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Chinese tech firms boost spending on US lobbying

Huawei, ByteDance both increase spending on lobbying in Washington

US and Chinese flags (Getty Images)

US and Chinese flags (Getty Images)

TAIPEI (Taiwan News) — Some of China’s biggest tech names are increasing their lobbying expenditures in hopes of influencing the U.S. government.

Nikkei cited disclosure reports that showed both Huawei Technologies and ByteDance — the developer of TikTok — ramped up lobbying in Washington during the second quarter of this year. The increased spending coincides with President Biden choosing to keep some of the Trump administration's China policies while scrapping others.

Huawei has been spending more in response to Biden’s continuation of sanctions put in place by former President Trump, according to the report. In May, not long after Biden extended Trump’s sanctions, Huawei Senior Vice President Vincent Peng asked the new administration to open talks.

While talks have yet to materialize, Huawei spent more than US$1 million on lobbying in Q2 compared to around US$200,000 in Q1. “Huawei is engaging with a growing number of government relations consultants and lobbyists to help the Biden administration and the company itself develop a deeper mutual understanding,” a source told Nikkei.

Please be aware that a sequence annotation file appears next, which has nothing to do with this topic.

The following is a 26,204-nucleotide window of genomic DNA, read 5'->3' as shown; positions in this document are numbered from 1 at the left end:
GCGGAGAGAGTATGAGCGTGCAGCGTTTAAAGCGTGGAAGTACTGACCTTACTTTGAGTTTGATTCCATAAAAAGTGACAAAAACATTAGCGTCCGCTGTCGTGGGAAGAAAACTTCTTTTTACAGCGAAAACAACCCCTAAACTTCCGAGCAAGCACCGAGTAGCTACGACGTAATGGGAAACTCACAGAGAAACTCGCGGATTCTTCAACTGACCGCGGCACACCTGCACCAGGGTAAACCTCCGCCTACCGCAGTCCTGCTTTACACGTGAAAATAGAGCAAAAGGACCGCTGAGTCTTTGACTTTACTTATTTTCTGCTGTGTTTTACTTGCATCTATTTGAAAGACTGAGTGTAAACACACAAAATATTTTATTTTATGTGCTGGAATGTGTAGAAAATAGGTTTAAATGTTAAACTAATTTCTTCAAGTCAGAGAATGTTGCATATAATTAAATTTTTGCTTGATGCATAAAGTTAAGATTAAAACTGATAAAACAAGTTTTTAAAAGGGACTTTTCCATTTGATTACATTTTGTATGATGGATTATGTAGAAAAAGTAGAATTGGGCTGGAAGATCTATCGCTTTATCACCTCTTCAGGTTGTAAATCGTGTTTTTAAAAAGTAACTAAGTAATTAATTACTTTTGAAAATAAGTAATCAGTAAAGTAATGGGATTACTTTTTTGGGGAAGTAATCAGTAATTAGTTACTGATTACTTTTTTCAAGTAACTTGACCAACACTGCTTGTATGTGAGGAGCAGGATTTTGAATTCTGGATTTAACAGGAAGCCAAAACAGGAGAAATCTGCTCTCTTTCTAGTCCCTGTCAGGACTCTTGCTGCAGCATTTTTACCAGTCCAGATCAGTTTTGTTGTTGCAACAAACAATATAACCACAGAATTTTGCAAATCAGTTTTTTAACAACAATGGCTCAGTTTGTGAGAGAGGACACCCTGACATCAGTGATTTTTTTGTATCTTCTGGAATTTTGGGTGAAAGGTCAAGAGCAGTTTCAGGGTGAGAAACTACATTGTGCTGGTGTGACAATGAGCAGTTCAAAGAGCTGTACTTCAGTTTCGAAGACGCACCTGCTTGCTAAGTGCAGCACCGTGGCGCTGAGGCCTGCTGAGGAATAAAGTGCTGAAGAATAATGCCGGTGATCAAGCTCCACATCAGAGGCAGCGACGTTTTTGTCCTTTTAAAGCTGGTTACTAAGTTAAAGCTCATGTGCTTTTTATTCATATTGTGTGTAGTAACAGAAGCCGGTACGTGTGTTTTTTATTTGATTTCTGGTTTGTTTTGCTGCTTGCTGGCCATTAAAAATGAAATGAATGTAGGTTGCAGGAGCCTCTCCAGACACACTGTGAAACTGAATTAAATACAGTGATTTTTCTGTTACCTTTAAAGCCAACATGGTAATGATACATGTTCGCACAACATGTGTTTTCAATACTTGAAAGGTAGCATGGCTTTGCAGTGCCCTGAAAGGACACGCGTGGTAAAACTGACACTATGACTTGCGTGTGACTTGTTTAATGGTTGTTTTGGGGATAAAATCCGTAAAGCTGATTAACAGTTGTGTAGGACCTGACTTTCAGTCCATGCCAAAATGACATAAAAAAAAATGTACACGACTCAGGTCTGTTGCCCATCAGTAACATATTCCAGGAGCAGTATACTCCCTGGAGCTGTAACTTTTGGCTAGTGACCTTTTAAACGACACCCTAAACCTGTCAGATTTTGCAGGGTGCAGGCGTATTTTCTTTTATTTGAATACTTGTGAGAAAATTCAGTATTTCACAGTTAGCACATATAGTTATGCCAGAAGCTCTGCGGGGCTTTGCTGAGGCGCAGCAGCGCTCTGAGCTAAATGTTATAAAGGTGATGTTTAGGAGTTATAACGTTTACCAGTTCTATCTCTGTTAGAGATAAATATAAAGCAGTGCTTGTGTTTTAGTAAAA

Huawei has also reportedly hired Democratic lobbyist Tony Podesta, who has ties to Biden and his administration. It’s unclear if these moves will help sway the Biden administration when it comes to its Huawei policies.

Meanwhile, ByteDance spent US$1.95 million in Q2 compared to US$810,000 in Q1, according to company disclosures. In contrast to Huawei, ByteDance’s position has been more favorable, with Biden signing an executive order in June revoking orders signed by Trump to look into banning TikTok and the WeChat messaging app.

Biden has pledged to ban lobbying on behalf of foreign countries in practice, saying on his presidential campaign website that governments looking to sway Washington’s decision-making should do so through established diplomatic channels, according to Nikkei.

The site also stresses that “any foreign business” hoping to lobby will have to prove that no foreign government “materially owns or control any part of it.” This makes lobbying for Chinese companies in the U.S. problematic, given the close relationship between the public and private sectors in China.